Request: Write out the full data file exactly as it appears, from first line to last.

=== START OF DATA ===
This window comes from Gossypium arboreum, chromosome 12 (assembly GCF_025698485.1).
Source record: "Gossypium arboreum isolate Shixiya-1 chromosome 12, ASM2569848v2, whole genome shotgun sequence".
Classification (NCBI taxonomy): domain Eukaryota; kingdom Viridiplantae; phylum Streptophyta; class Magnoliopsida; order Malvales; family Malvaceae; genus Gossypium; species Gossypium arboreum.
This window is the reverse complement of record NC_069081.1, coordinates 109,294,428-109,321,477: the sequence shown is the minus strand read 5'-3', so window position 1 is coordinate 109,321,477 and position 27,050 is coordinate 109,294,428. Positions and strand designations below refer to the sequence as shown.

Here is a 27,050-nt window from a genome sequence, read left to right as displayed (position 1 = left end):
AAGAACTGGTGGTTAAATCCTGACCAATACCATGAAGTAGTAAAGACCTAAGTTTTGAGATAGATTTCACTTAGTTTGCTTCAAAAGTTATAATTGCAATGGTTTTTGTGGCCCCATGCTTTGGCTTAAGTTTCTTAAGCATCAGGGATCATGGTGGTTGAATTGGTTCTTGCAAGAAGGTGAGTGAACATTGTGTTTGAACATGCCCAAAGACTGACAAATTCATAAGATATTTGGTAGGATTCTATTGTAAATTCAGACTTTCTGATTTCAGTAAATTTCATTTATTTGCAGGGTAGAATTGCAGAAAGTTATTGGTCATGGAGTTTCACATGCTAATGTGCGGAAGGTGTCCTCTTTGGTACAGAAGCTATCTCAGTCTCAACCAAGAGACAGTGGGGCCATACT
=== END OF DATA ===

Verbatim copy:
This window comes from Gossypium arboreum, chromosome 12 (assembly GCF_025698485.1).
Source record: "Gossypium arboreum isolate Shixiya-1 chromosome 12, ASM2569848v2, whole genome shotgun sequence".
Classification (NCBI taxonomy): domain Eukaryota; kingdom Viridiplantae; phylum Streptophyta; class Magnoliopsida; order Malvales; family Malvaceae; genus Gossypium; species Gossypium arboreum.
This window is the reverse complement of record NC_069081.1, coordinates 109,294,428-109,321,477: the sequence shown is the minus strand read 5'-3', so window position 1 is coordinate 109,321,477 and position 27,050 is coordinate 109,294,428. Positions and strand designations below refer to the sequence as shown.

Here is a 27,050-nt window from a genome sequence, read left to right as displayed (position 1 = left end):
AAGAACTGGTGGTTAAATCCTGACCAATACCATGAAGTAGTAAAGACCTAAGTTTTGAGATAGATTTCACTTAGTTTGCTTCAAAAGTTATAATTGCAATGGTTTTTGTGGCCCCATGCTTTGGCTTAAGTTTCTTAAGCATCAGGGATCATGGTGGTTGAATTGGTTCTTGCAAGAAGGTGAGTGAACATTGTGTTTGAACATGCCCAAAGACTGACAAATTCATAAGATATTTGGTAGGATTCTATTGTAAATTCAGACTTTCTGATTTCAGTAAATTTCATTTATTTGCAGGGTAGAATTGCAGAAAGTTATTGGTCATGGAGTTTCACATGCTAATGTGCGGAAGGTGTCCTCTTTGGTACAGAAGCTATCTCAGTCTCAACCAAGAGACAGTGGGGCCATACT